Wastewater and Water Treatment Plant

Epoxy Design Joint Repair

Throughout every community, these large concrete structures support a systematic, sequenced system to treat liquids. The wastewater plant separates solid / solution waste for solids reuse in soils / compost, so treated water can be reused as grey water for irrigation, in commercial cooling process, and liquid transfer to a water treatment plant. The water treatment plant processes liquid to supply safe, potable, drinking water for commercial and residential use.

Each plant consists of several concrete basins, mechanical motors and pumps, large circulating devices, underground drain collections, aeration methods, waste separation, chemical injection and laboratory analysis. All concrete structures must withstand constant temperature changes / liquid pressures, resist chemical damage, remain water tight, sustain twenty-four-hour operation, and meet public demands. In time, each concrete structure will become less efficient due to leaks, erosion, chemical damage, contamination, and transfer deficiencies. When this occurs the individual concrete structure(s) is taken “off line” for planned restoration maintenance.

Concrete integrity, corrosion control, cracks, leaks, joint failures and chemical damage are the most common items which may quickly degrade plant efficiency requiring restoration. Water leaks and concrete degradation are recurring MAINTENANCE items requiring concrete joint restoration, new joint sealant, and concrete spall repair, epoxy or urethane grout injection of cracks, resurfacing concrete vertical surfaces, to provide proper cover over reinforcement applying epoxy/urethane protective surface coatings, and sealing wall penetrations. Control of infiltration, carrying soils in to the plant prevents additional solids to treat and reduces wear on mechanical impellors and pumps. It is critical to make timely repairs and to monitor plant operations. When the decision is made to shut down or go “off line”, it is essential to have a well-defined, comprehensive scope of work in place, all work items are fully funded and there is a realistic timeline required to restore the structures. This type of planning will require an engineered survey, defined scope, repair means and methods, and employing a highly qualified concrete restoration contractor with extensive water and wastewater plant experience to complete all repairs. Anything less than this will create an ineffective band-aid approach, with lowered plant life expectancy.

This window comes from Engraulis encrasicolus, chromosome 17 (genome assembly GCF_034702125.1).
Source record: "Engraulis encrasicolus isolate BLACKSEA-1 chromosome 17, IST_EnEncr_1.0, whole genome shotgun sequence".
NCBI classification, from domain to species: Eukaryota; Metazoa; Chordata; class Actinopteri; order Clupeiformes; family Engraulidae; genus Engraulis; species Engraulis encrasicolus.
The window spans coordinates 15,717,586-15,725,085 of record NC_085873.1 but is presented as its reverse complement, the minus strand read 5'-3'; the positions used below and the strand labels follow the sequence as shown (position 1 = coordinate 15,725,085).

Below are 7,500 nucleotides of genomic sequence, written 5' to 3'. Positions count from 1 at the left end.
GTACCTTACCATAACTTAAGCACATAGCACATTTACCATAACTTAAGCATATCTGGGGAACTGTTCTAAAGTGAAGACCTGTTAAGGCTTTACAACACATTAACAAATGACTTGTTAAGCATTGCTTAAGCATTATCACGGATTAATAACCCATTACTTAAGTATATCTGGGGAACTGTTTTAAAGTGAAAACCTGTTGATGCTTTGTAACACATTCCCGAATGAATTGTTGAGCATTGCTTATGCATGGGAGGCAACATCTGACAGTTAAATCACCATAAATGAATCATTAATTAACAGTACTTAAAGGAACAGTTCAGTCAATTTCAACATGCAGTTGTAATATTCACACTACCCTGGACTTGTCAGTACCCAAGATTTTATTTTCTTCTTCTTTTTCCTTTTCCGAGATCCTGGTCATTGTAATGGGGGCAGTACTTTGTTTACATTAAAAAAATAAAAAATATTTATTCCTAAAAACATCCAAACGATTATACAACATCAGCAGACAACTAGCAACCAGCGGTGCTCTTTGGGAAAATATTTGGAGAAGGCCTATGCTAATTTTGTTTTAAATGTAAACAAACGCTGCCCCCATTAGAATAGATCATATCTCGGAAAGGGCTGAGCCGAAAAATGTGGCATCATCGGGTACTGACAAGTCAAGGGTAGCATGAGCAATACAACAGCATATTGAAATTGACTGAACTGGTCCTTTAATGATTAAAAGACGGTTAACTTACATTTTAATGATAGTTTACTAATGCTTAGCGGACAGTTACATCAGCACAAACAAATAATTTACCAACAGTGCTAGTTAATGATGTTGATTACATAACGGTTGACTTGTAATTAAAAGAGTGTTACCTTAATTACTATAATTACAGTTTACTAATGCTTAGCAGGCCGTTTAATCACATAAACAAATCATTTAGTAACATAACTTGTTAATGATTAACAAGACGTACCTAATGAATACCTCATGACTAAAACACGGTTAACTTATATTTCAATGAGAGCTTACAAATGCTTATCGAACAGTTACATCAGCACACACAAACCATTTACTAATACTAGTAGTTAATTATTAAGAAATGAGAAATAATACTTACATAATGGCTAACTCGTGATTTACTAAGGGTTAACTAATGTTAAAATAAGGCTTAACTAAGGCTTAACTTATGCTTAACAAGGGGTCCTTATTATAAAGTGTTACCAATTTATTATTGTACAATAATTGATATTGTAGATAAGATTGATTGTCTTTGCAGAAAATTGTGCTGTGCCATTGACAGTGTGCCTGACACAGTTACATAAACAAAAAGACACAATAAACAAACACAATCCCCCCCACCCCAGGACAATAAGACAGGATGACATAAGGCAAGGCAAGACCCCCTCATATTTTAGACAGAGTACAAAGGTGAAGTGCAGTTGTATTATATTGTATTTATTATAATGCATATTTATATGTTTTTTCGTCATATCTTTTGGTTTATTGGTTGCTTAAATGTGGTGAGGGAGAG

Some additional considerations:

  • Develop a continuing plant maintenance survey procedure, today, along with a team of qualified professionals to provide engineering and concrete restoration repairs.
  • Water as a valuable commodity, requires conservation and efficient operations, as safe drinking water is crucial for all life.  
  • Observation for chemical attack